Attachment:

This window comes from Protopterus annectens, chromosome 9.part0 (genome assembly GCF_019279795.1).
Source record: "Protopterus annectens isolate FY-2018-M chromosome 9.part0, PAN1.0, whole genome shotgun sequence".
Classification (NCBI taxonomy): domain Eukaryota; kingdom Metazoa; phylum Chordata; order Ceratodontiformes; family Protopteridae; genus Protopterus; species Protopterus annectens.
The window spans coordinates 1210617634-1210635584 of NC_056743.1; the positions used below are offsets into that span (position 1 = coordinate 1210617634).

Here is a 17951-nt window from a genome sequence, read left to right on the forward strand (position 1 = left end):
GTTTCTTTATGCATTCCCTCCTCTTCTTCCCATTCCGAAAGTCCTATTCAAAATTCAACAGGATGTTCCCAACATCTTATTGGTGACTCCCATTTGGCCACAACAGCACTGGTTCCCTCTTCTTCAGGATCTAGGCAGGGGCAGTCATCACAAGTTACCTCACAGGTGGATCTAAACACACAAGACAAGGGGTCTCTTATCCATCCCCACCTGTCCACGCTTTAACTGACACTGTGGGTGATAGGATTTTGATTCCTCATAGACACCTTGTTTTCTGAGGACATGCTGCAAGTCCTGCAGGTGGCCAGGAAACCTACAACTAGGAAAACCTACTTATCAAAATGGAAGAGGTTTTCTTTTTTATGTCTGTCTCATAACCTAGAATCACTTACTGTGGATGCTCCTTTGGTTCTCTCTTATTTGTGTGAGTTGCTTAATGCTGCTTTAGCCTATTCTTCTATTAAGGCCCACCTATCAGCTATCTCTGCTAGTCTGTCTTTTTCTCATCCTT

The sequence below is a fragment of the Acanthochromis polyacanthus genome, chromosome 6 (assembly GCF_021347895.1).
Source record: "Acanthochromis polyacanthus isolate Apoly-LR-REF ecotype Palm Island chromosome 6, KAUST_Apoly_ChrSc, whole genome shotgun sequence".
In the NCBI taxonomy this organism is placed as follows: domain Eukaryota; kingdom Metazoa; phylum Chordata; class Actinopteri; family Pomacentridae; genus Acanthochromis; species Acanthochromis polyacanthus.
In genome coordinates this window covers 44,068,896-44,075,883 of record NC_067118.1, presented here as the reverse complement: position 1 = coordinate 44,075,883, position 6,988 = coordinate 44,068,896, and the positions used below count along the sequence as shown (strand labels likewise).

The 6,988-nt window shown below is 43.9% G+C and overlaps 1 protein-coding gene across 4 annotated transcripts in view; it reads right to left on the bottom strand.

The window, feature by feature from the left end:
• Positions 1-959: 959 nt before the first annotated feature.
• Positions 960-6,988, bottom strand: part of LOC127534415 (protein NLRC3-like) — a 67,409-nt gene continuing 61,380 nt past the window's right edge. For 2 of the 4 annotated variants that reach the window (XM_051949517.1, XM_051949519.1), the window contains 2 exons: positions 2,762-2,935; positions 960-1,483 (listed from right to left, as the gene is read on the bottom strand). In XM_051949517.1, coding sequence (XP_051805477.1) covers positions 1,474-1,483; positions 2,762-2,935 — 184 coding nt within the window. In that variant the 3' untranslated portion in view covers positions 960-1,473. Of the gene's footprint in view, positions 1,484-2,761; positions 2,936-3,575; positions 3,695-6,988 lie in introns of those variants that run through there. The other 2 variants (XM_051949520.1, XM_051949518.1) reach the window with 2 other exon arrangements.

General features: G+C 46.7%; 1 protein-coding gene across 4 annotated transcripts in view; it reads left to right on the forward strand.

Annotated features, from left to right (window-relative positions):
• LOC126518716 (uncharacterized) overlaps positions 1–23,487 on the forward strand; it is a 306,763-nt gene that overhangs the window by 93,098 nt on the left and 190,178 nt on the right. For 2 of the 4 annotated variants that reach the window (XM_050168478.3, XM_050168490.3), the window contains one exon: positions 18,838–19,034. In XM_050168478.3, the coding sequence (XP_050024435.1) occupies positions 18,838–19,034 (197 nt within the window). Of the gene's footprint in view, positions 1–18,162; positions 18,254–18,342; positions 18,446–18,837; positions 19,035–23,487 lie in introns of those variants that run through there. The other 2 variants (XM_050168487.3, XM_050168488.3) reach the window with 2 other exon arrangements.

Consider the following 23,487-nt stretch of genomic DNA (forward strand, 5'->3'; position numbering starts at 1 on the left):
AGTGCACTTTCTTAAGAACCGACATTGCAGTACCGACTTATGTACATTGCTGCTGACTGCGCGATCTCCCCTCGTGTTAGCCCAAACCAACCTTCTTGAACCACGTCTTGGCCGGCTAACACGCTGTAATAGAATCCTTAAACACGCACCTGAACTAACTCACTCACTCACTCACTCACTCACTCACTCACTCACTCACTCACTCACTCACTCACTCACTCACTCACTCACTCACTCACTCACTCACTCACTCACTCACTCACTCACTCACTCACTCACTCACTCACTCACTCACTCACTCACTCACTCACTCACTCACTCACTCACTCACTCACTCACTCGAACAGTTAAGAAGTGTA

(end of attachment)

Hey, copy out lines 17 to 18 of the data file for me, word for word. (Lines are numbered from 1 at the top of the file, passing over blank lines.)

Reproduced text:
• LOC126518716 (uncharacterized) overlaps positions 1–23,487 on the forward strand; it is a 306,763-nt gene that overhangs the window by 93,098 nt on the left and 190,178 nt on the right. For 2 of the 4 annotated variants that reach the window (XM_050168478.3, XM_050168490.3), the window contains one exon: positions 18,838–19,034. In XM_050168478.3, the coding sequence (XP_050024435.1) occupies positions 18,838–19,034 (197 nt within the window). Of the gene's footprint in view, positions 1–18,162; positions 18,254–18,342; positions 18,446–18,837; positions 19,035–23,487 lie in introns of those variants that run through there. The other 2 variants (XM_050168487.3, XM_050168488.3) reach the window with 2 other exon arrangements.

Consider the following 23,487-nt stretch of genomic DNA (forward strand, 5'->3'; position numbering starts at 1 on the left):